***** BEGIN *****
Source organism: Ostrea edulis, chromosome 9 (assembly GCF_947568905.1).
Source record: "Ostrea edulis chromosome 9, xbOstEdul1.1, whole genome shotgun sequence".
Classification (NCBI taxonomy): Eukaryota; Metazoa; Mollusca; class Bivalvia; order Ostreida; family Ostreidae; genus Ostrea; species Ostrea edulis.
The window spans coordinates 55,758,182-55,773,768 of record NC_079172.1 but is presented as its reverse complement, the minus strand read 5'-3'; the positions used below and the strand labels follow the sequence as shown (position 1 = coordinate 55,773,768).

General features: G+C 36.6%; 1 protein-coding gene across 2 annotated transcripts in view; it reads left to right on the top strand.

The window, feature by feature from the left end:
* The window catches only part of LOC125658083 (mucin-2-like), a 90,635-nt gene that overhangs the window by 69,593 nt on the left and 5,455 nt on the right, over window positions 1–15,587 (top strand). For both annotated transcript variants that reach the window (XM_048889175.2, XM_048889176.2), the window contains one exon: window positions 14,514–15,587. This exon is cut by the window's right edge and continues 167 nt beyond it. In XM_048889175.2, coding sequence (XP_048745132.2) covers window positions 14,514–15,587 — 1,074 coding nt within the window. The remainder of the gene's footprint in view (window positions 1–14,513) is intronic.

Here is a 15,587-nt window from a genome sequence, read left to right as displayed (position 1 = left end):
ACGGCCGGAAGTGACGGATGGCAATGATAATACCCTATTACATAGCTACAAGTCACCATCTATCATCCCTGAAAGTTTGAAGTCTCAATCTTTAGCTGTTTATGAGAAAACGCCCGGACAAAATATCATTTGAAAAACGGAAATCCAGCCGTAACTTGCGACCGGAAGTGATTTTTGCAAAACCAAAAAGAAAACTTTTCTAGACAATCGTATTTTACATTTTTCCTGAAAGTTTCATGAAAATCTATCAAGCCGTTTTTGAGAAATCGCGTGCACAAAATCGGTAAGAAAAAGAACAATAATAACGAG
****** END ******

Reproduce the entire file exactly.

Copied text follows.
Source organism: Ostrea edulis, chromosome 9 (assembly GCF_947568905.1).
Source record: "Ostrea edulis chromosome 9, xbOstEdul1.1, whole genome shotgun sequence".
Classification (NCBI taxonomy): Eukaryota; Metazoa; Mollusca; class Bivalvia; order Ostreida; family Ostreidae; genus Ostrea; species Ostrea edulis.
The window spans coordinates 55,758,182-55,773,768 of record NC_079172.1 but is presented as its reverse complement, the minus strand read 5'-3'; the positions used below and the strand labels follow the sequence as shown (position 1 = coordinate 55,773,768).

General features: G+C 36.6%; 1 protein-coding gene across 2 annotated transcripts in view; it reads left to right on the top strand.

The window, feature by feature from the left end:
* The window catches only part of LOC125658083 (mucin-2-like), a 90,635-nt gene that overhangs the window by 69,593 nt on the left and 5,455 nt on the right, over window positions 1–15,587 (top strand). For both annotated transcript variants that reach the window (XM_048889175.2, XM_048889176.2), the window contains one exon: window positions 14,514–15,587. This exon is cut by the window's right edge and continues 167 nt beyond it. In XM_048889175.2, coding sequence (XP_048745132.2) covers window positions 14,514–15,587 — 1,074 coding nt within the window. The remainder of the gene's footprint in view (window positions 1–14,513) is intronic.

Here is a 15,587-nt window from a genome sequence, read left to right as displayed (position 1 = left end):
ACGGCCGGAAGTGACGGATGGCAATGATAATACCCTATTACATAGCTACAAGTCACCATCTATCATCCCTGAAAGTTTGAAGTCTCAATCTTTAGCTGTTTATGAGAAAACGCCCGGACAAAATATCATTTGAAAAACGGAAATCCAGCCGTAACTTGCGACCGGAAGTGATTTTTGCAAAACCAAAAAGAAAACTTTTCTAGACAATCGTATTTTACATTTTTCCTGAAAGTTTCATGAAAATCTATCAAGCCGTTTTTGAGAAATCGCGTGCACAAAATCGGTAAGAAAAAGAACAATAATAACGAG